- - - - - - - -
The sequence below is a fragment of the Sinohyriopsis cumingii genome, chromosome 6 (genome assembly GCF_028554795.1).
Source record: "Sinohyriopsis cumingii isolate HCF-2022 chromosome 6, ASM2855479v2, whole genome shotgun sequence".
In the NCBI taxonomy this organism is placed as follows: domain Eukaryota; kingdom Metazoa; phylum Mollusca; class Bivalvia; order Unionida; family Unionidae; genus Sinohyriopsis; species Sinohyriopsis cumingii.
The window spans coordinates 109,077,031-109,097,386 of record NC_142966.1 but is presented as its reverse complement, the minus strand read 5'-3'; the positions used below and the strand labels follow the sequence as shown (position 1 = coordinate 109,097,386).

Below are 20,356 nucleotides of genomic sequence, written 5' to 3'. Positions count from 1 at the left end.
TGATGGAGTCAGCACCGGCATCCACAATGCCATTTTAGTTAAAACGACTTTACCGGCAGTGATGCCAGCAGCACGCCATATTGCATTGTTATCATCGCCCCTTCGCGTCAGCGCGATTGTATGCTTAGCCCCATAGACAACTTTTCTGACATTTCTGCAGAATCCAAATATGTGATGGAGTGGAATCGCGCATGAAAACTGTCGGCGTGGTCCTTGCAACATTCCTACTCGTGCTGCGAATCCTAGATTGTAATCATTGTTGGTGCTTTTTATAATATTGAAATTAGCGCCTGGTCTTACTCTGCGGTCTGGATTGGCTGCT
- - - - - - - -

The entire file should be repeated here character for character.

The sequence below is a fragment of the Sinohyriopsis cumingii genome, chromosome 6 (genome assembly GCF_028554795.1).
Source record: "Sinohyriopsis cumingii isolate HCF-2022 chromosome 6, ASM2855479v2, whole genome shotgun sequence".
In the NCBI taxonomy this organism is placed as follows: domain Eukaryota; kingdom Metazoa; phylum Mollusca; class Bivalvia; order Unionida; family Unionidae; genus Sinohyriopsis; species Sinohyriopsis cumingii.
The window spans coordinates 109,077,031-109,097,386 of record NC_142966.1 but is presented as its reverse complement, the minus strand read 5'-3'; the positions used below and the strand labels follow the sequence as shown (position 1 = coordinate 109,097,386).

Below are 20,356 nucleotides of genomic sequence, written 5' to 3'. Positions count from 1 at the left end.
TGATGGAGTCAGCACCGGCATCCACAATGCCATTTTAGTTAAAACGACTTTACCGGCAGTGATGCCAGCAGCACGCCATATTGCATTGTTATCATCGCCCCTTCGCGTCAGCGCGATTGTATGCTTAGCCCCATAGACAACTTTTCTGACATTTCTGCAGAATCCAAATATGTGATGGAGTGGAATCGCGCATGAAAACTGTCGGCGTGGTCCTTGCAACATTCCTACTCGTGCTGCGAATCCTAGATTGTAATCATTGTTGGTGCTTTTTATAATATTGAAATTAGCGCCTGGTCTTACTCTGCGGTCTGGATTGGCTGCT